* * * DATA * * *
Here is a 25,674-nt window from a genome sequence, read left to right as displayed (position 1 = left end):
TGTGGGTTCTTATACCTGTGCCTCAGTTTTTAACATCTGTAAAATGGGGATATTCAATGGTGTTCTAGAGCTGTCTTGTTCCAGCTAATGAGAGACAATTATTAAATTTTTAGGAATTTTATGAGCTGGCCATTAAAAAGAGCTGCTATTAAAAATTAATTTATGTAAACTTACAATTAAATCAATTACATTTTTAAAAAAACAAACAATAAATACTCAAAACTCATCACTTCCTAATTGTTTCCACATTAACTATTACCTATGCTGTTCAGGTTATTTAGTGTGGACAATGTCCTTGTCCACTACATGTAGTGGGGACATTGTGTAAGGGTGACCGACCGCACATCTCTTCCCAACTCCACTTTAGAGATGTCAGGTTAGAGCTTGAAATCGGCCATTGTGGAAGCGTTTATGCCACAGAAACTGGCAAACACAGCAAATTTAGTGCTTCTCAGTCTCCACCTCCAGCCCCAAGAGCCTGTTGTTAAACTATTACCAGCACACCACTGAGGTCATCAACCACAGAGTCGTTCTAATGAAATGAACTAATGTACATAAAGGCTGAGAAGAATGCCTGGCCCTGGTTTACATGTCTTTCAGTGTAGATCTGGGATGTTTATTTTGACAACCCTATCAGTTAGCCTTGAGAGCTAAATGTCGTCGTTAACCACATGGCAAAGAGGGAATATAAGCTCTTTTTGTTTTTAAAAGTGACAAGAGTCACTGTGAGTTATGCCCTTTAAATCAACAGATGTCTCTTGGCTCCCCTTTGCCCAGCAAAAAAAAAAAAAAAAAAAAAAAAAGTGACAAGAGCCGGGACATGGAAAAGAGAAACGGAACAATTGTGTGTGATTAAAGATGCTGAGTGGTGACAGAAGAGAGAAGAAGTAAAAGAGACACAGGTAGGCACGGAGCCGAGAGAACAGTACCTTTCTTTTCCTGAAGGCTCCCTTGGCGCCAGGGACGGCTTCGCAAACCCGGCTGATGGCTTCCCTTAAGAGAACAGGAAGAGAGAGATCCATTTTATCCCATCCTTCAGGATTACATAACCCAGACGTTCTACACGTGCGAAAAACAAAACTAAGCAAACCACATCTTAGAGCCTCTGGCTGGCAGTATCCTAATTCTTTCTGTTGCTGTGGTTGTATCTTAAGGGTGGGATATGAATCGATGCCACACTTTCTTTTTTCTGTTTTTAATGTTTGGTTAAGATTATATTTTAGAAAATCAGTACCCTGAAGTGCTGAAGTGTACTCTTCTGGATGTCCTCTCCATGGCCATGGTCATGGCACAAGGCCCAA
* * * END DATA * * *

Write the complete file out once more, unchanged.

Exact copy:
Here is a 25,674-nt window from a genome sequence, read left to right as displayed (position 1 = left end):
TGTGGGTTCTTATACCTGTGCCTCAGTTTTTAACATCTGTAAAATGGGGATATTCAATGGTGTTCTAGAGCTGTCTTGTTCCAGCTAATGAGAGACAATTATTAAATTTTTAGGAATTTTATGAGCTGGCCATTAAAAAGAGCTGCTATTAAAAATTAATTTATGTAAACTTACAATTAAATCAATTACATTTTTAAAAAAACAAACAATAAATACTCAAAACTCATCACTTCCTAATTGTTTCCACATTAACTATTACCTATGCTGTTCAGGTTATTTAGTGTGGACAATGTCCTTGTCCACTACATGTAGTGGGGACATTGTGTAAGGGTGACCGACCGCACATCTCTTCCCAACTCCACTTTAGAGATGTCAGGTTAGAGCTTGAAATCGGCCATTGTGGAAGCGTTTATGCCACAGAAACTGGCAAACACAGCAAATTTAGTGCTTCTCAGTCTCCACCTCCAGCCCCAAGAGCCTGTTGTTAAACTATTACCAGCACACCACTGAGGTCATCAACCACAGAGTCGTTCTAATGAAATGAACTAATGTACATAAAGGCTGAGAAGAATGCCTGGCCCTGGTTTACATGTCTTTCAGTGTAGATCTGGGATGTTTATTTTGACAACCCTATCAGTTAGCCTTGAGAGCTAAATGTCGTCGTTAACCACATGGCAAAGAGGGAATATAAGCTCTTTTTGTTTTTAAAAGTGACAAGAGTCACTGTGAGTTATGCCCTTTAAATCAACAGATGTCTCTTGGCTCCCCTTTGCCCAGCAAAAAAAAAAAAAAAAAAAAAAAAAGTGACAAGAGCCGGGACATGGAAAAGAGAAACGGAACAATTGTGTGTGATTAAAGATGCTGAGTGGTGACAGAAGAGAGAAGAAGTAAAAGAGACACAGGTAGGCACGGAGCCGAGAGAACAGTACCTTTCTTTTCCTGAAGGCTCCCTTGGCGCCAGGGACGGCTTCGCAAACCCGGCTGATGGCTTCCCTTAAGAGAACAGGAAGAGAGAGATCCATTTTATCCCATCCTTCAGGATTACATAACCCAGACGTTCTACACGTGCGAAAAACAAAACTAAGCAAACCACATCTTAGAGCCTCTGGCTGGCAGTATCCTAATTCTTTCTGTTGCTGTGGTTGTATCTTAAGGGTGGGATATGAATCGATGCCACACTTTCTTTTTTCTGTTTTTAATGTTTGGTTAAGATTATATTTTAGAAAATCAGTACCCTGAAGTGCTGAAGTGTACTCTTCTGGATGTCCTCTCCATGGCCATGGTCATGGCACAAGGCCCAA